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The architectural use of sandblasted glass can enhance the overall look of homes, offices and stores. Sandblasting is a type of glass etching that uses sand propelled by steam or air. Synthetic particles or small pieces of coconut shell are sometimes used instead of sand in sandblasting applications. Dividers, doors and shower surrounds are some of the most popular architectural uses of sandblasted glass.
Sandblasting effects on shower doors can create wonderfully frosted looks to compliment the appearance of any bathroom. Typical sandblasted shower surround designs include waves or horizontal lines, but some designs are more ornate such as pictorial sea life scenes. Sandblasted glass panels on front doors are popular and can really add elegance to the front door of a home. Commercial storefronts and doors may feature sandblasted company logos and business names.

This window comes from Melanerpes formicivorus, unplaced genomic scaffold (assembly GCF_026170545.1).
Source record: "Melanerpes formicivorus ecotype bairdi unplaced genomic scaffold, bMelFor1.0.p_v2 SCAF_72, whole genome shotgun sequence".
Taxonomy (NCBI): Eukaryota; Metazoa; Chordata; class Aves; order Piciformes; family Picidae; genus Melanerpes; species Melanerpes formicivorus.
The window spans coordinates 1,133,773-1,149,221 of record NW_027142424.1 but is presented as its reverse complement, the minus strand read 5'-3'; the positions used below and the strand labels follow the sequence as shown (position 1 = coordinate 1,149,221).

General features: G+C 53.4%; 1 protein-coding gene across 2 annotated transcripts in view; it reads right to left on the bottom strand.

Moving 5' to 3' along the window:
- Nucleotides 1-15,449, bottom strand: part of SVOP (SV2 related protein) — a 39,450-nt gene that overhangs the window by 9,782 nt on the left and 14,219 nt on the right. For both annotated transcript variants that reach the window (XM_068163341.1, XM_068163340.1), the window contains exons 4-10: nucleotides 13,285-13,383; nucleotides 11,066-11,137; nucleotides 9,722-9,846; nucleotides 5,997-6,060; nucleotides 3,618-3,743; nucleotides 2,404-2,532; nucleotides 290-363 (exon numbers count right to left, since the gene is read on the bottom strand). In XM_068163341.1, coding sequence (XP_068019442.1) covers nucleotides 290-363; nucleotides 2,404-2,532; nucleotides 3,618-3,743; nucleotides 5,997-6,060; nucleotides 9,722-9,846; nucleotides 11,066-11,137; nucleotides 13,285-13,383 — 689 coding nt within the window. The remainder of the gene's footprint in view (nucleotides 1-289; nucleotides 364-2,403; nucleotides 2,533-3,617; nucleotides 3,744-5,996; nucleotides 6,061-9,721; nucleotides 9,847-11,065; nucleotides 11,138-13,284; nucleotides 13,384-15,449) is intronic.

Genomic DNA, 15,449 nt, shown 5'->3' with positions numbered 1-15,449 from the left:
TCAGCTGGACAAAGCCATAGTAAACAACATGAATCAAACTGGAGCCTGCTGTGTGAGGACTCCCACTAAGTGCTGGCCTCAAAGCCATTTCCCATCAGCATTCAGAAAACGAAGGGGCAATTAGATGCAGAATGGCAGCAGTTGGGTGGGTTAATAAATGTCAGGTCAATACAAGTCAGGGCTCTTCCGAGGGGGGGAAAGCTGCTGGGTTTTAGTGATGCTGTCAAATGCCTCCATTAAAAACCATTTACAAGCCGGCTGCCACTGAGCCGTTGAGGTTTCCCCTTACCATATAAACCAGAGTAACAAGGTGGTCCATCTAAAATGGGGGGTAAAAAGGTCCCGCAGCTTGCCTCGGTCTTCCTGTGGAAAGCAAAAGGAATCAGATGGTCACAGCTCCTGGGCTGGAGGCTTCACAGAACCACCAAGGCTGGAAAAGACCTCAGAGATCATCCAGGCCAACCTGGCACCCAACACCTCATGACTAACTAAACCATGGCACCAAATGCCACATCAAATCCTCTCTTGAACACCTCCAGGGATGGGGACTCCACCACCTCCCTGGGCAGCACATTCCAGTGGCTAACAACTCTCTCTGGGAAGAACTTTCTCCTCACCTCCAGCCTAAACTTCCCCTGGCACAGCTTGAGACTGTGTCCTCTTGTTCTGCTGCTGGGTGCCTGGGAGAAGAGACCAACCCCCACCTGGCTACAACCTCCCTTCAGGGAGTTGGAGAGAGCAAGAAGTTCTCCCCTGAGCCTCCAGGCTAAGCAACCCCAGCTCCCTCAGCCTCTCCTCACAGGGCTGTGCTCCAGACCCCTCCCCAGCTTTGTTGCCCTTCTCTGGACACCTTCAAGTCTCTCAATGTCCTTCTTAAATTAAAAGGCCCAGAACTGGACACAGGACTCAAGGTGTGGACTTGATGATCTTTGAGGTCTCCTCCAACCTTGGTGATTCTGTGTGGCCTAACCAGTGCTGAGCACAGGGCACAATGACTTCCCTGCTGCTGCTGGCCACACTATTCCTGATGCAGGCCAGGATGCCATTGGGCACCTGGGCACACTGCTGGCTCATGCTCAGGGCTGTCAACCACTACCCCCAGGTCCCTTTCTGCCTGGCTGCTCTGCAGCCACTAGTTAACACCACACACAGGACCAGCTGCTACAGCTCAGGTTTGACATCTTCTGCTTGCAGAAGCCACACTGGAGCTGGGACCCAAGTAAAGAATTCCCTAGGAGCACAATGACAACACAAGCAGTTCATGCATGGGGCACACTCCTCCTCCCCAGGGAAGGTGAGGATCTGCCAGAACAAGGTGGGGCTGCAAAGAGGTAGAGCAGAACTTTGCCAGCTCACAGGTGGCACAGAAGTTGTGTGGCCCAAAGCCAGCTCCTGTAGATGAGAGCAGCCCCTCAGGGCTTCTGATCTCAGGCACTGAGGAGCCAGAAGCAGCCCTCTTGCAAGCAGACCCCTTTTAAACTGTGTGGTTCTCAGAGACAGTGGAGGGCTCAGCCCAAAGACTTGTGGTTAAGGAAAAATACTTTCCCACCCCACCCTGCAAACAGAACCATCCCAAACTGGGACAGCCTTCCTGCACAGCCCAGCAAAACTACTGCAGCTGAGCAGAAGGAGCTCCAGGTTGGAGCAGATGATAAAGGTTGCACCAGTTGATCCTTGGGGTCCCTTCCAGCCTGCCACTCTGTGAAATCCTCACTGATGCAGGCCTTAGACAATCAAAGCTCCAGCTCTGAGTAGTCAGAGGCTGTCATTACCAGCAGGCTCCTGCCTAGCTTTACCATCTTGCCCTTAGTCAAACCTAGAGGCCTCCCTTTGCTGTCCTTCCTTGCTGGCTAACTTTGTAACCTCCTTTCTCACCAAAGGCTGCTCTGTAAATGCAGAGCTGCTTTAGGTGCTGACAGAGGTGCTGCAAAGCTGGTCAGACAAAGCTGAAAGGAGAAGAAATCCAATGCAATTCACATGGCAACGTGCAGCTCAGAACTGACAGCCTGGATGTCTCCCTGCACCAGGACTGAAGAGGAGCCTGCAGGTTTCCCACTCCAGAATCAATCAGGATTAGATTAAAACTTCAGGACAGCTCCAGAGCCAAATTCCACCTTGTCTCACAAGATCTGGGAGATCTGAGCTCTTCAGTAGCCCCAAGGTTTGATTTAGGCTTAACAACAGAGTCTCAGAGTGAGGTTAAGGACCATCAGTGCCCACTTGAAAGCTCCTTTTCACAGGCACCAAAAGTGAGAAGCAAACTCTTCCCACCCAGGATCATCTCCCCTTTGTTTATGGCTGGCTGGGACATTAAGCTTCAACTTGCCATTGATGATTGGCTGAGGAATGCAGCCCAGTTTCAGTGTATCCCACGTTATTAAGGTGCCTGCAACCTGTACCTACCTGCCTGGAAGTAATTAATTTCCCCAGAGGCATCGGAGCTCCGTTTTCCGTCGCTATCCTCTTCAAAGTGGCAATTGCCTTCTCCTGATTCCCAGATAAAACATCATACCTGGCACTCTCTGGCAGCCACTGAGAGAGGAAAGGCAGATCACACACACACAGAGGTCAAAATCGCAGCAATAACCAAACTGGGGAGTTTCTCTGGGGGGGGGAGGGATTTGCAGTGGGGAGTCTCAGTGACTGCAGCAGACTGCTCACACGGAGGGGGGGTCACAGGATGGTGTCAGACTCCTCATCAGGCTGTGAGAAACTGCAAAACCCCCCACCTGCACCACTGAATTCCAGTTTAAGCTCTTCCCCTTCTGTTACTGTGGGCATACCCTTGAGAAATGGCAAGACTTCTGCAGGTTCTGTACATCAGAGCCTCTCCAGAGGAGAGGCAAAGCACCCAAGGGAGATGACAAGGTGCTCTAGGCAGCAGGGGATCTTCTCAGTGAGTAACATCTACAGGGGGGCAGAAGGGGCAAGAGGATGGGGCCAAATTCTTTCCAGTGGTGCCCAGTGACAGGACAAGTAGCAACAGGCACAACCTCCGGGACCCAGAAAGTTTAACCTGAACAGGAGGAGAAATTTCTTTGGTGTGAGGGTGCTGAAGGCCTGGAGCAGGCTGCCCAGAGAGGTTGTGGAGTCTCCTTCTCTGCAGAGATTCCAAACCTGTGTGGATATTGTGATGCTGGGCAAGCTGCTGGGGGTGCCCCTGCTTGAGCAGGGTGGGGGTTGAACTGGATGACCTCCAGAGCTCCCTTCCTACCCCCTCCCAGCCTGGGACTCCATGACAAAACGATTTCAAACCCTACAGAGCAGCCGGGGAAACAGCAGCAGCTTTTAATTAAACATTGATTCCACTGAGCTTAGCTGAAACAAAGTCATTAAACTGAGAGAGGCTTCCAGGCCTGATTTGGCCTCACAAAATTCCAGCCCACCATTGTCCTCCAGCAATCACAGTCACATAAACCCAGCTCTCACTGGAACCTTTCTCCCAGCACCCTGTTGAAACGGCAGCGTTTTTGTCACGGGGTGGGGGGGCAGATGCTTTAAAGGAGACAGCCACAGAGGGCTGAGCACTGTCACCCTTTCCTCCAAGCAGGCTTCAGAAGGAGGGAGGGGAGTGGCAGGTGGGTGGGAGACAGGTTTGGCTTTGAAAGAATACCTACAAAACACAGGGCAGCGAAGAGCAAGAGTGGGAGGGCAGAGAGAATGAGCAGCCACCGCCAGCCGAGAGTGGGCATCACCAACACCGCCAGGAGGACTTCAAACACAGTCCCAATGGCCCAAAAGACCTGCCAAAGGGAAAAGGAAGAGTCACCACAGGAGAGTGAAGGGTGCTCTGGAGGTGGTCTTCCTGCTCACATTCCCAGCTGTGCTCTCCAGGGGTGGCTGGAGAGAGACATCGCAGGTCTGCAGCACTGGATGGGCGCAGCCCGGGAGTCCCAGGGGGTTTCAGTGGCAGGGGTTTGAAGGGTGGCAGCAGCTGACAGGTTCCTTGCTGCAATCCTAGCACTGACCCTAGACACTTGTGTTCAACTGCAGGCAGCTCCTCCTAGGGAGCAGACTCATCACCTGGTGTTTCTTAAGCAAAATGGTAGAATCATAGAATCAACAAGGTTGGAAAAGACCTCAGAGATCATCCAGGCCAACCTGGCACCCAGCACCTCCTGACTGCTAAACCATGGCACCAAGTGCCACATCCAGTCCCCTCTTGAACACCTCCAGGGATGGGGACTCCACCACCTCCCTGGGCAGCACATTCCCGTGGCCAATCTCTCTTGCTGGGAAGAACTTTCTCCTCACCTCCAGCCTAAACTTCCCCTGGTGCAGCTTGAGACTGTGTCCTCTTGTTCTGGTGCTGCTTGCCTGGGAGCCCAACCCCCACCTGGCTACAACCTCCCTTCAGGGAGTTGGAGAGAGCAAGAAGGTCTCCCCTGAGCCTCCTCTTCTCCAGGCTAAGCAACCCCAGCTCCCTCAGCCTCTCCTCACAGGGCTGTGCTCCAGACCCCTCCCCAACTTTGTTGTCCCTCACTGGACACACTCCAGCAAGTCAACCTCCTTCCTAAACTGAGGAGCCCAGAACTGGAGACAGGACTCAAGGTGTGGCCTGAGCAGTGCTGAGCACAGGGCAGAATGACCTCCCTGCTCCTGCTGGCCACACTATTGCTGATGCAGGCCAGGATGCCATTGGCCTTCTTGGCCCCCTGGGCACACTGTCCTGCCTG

Although glass etching is extremely decorative, sandblasting is not done for looks alone. It can be an attractive and practical solution to reduce the appearance of fingerprints on glass. The frosted appearance and/or different textures sandblasting gives glass can make fingerprints and smudges more difficult to see than if the glass was left as is. Sandblasting glass can also help it repel dirt build-up such as on shopping mall doors and shower enclosures.
Some sandblasted glass room divider panels are more like art pieces than just architectural necessities. For example, some upscale hotels or museum lobbies feature large panels of glass with detailed sandblasted etchings that may include figures or animals. Smaller artistic sandblasted glass panels may be used as architectural accents in homes such as in front halls and kitchen sink backsplashes.
Even small amounts of sandblasted glass can add interest to any residential or commercial outdoor or indoor space. Designs for architectural sandblasting are created on computer software programs. Stencils and sandblasting machines are used to transfer the design onto the glass. To create small pieces of etched glass, it's possible to cover a piece of glass with contact paper and then cut out a design from the paper using a utility knife. Sandblasting equipment can then be used to create a sandblasted effect on the areas not covered by the paper and the contrast between the sandblasted and plain glass is revealed after the remaining paper is peeled off the glass.
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